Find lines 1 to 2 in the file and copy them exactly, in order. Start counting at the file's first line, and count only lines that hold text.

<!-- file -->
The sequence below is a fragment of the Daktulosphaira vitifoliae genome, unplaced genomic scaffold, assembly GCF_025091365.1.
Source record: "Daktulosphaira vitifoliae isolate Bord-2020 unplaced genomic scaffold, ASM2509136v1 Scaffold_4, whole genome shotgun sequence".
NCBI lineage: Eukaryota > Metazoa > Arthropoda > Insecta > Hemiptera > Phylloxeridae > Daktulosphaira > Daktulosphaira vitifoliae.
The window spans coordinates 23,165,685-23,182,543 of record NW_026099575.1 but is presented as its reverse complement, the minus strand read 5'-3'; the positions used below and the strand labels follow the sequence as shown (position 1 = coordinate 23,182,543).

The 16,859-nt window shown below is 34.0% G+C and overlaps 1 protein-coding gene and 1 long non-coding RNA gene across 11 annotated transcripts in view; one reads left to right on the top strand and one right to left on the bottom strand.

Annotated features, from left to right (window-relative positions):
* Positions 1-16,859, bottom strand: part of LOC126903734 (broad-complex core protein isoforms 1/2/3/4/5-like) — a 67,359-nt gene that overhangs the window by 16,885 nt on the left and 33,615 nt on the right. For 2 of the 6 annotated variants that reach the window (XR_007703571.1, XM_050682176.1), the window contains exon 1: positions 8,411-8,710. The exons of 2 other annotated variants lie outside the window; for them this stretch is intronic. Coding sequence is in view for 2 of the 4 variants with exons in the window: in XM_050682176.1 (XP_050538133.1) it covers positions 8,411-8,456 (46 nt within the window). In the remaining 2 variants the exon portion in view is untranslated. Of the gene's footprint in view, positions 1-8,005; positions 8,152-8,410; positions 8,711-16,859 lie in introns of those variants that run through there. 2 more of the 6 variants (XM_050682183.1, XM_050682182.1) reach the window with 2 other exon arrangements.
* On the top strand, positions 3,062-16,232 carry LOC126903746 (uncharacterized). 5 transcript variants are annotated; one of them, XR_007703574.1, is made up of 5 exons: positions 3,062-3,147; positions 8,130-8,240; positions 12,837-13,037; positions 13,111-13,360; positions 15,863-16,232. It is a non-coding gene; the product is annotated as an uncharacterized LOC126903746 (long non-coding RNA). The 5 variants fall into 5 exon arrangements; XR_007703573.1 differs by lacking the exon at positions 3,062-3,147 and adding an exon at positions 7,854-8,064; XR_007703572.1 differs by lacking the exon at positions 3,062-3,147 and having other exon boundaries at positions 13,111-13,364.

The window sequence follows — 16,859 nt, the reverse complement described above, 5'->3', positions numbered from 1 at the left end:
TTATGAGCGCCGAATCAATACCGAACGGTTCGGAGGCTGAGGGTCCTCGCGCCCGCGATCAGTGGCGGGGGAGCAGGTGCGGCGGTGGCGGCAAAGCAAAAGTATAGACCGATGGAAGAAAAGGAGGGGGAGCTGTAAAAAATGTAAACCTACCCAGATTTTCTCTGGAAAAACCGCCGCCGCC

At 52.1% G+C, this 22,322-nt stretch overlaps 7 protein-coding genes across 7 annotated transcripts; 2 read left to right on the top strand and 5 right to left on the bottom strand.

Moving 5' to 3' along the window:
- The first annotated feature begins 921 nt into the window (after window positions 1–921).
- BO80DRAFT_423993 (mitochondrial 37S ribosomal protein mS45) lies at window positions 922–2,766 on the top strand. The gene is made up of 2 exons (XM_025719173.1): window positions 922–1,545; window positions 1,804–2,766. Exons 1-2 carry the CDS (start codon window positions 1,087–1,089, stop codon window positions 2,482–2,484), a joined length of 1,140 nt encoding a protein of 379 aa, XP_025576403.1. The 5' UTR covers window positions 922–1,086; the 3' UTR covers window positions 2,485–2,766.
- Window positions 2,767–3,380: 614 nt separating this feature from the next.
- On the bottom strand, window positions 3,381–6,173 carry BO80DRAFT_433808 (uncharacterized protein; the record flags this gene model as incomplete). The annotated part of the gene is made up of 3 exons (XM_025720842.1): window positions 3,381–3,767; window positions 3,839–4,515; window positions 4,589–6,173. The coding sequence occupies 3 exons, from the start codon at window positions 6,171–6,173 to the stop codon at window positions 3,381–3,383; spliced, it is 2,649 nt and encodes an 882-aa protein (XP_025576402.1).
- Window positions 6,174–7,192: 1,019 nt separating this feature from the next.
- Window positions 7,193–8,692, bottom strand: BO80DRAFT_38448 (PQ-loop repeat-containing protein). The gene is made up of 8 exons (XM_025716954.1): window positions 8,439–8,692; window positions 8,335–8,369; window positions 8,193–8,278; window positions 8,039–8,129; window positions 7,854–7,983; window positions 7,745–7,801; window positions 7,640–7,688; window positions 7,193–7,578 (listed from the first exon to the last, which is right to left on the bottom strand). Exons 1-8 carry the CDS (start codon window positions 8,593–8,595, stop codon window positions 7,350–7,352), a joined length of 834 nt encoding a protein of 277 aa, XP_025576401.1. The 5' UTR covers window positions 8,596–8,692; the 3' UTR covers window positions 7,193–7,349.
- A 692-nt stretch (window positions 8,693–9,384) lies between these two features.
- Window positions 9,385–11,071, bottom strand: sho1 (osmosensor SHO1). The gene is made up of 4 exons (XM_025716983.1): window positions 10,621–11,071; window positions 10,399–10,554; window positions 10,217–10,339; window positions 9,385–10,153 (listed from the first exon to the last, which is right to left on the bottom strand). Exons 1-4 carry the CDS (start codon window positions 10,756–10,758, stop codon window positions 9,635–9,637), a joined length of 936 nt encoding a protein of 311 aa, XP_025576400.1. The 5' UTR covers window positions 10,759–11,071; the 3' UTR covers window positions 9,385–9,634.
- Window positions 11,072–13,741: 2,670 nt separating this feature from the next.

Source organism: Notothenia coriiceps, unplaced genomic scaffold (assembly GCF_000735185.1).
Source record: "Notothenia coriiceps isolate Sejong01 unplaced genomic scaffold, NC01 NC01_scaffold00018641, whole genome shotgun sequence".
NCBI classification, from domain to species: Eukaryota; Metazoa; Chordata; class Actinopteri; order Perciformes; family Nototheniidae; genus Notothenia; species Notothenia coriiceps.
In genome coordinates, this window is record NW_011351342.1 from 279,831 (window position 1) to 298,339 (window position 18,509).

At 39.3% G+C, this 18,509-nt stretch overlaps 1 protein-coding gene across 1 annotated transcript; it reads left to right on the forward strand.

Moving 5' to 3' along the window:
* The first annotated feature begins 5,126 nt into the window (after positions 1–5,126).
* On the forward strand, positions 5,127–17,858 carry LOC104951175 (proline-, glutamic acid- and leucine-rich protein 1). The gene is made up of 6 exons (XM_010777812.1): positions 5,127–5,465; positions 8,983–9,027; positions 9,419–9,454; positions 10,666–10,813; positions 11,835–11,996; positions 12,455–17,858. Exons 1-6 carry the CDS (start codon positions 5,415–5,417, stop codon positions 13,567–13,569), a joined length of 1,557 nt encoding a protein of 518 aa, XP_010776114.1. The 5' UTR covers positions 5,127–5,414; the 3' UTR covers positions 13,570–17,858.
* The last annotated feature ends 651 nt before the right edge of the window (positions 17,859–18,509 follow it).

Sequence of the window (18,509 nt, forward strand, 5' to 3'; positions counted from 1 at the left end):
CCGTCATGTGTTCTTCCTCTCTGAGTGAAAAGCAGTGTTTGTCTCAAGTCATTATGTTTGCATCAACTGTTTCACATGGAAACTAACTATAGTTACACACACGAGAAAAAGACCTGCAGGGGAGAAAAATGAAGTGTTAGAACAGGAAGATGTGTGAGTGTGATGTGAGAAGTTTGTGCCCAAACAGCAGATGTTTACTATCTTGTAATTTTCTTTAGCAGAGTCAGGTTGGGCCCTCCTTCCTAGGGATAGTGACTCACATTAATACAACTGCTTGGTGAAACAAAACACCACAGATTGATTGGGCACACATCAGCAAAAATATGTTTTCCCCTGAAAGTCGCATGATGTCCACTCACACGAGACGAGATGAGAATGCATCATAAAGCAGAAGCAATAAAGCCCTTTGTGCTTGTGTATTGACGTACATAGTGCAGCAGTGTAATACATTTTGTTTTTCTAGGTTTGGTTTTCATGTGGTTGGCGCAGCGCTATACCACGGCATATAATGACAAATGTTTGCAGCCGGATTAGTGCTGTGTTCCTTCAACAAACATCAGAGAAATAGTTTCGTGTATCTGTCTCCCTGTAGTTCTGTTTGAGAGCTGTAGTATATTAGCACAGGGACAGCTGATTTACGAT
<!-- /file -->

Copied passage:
The sequence below is a fragment of the Daktulosphaira vitifoliae genome, unplaced genomic scaffold, assembly GCF_025091365.1.
Source record: "Daktulosphaira vitifoliae isolate Bord-2020 unplaced genomic scaffold, ASM2509136v1 Scaffold_4, whole genome shotgun sequence".